different perspective and motivation. In dialoguing with others and in comparing
the Christian tradition with developmental psychology, the evolutionary model,
the perennial philosophy, and contemporary anthropology, I automatically
synthesized them. Psychology is really about spirituality if it is understood
rightly. The transpersonal people are on the right road even if they are in the
minority in the profession. I saw psychotherapy right away as what God has been
secretly doing for centuries by other names; that is, He searches through our
personal history and heals what needs to be healed-the wounds of childhood or
our own self-inflicted wounds. He preserves whatever was good in each stage of
life and brings it to full flowering through the graces of spiritual progress
and dine union. If you want to call this higher states of consciousness or if
you want to call it advanced stages of faith, hope, and charity, that is up to
Although you refer to God as the divine therapist, you do advise people to take
advantage of therapy.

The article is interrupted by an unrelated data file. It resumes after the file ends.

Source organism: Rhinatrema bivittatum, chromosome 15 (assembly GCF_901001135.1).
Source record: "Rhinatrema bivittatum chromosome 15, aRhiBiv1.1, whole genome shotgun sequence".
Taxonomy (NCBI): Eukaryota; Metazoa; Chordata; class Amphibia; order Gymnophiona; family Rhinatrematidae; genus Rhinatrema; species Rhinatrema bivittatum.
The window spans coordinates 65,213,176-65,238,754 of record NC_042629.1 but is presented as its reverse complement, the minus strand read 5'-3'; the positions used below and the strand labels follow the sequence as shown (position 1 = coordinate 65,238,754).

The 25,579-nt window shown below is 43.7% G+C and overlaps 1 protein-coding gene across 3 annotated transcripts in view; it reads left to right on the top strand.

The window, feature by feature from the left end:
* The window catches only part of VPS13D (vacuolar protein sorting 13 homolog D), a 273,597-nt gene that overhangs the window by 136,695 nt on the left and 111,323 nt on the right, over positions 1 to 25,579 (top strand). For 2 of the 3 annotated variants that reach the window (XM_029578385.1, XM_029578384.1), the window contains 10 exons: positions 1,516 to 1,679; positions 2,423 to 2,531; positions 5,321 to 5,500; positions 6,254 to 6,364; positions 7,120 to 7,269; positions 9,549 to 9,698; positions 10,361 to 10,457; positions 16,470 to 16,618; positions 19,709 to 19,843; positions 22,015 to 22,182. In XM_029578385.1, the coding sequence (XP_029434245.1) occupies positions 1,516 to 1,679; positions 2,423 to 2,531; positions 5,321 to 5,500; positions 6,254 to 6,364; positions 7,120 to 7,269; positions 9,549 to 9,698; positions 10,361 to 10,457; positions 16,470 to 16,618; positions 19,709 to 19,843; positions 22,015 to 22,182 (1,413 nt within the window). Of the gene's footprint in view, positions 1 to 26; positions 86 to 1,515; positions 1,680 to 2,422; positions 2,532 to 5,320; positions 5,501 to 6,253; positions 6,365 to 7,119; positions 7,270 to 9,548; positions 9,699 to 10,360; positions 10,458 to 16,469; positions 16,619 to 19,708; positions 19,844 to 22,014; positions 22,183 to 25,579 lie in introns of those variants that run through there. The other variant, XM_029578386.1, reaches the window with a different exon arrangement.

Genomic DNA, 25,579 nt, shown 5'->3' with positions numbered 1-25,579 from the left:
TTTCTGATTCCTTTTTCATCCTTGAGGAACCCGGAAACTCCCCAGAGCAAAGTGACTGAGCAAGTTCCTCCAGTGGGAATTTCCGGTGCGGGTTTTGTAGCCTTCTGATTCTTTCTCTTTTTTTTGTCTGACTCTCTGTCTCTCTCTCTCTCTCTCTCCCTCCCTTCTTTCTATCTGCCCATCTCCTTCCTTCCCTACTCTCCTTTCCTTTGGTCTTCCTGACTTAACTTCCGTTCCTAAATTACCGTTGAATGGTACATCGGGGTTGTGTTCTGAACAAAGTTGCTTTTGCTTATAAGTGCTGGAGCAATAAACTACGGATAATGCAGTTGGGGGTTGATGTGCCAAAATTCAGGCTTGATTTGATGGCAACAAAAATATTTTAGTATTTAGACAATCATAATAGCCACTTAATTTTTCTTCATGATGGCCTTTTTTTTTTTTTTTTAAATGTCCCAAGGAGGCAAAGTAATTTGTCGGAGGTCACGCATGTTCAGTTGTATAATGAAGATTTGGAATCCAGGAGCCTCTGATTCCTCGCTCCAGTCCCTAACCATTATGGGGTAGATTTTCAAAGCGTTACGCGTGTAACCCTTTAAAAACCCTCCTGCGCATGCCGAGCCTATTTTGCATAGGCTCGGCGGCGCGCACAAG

Absolutely. Some people whose psyches are very fragile would be well advised not
to do centering prayer until they have established another practice that
reassures their faculties and their emotions that God is safe, or at least is
not as dangerous as they might have thought.
That's a good point. Many people have an internalized image of a harsh,
critical, judgmental, or even sadistic God. The whole point of centering prayer
is to "rest in God," but if you assume that God is going to punish
you, you're not going to be able to relax.
Exactly. This is a problem for many pre-Vatican II Catholics and, I would think,
for fundamentalists, given their teachings. Most mainline Christians have a
pretty monstrous idea of God that involves hell and punishment. If you feel that
God is a judge, then you are ready to bring down the verdict of guilty for your
least fault. We didn't know how to teach children religion, so we gave them the
Commandments instead of fostering the idea of God as a loving father and
protector who is merciful and who loves us. That is the good news of the gospel.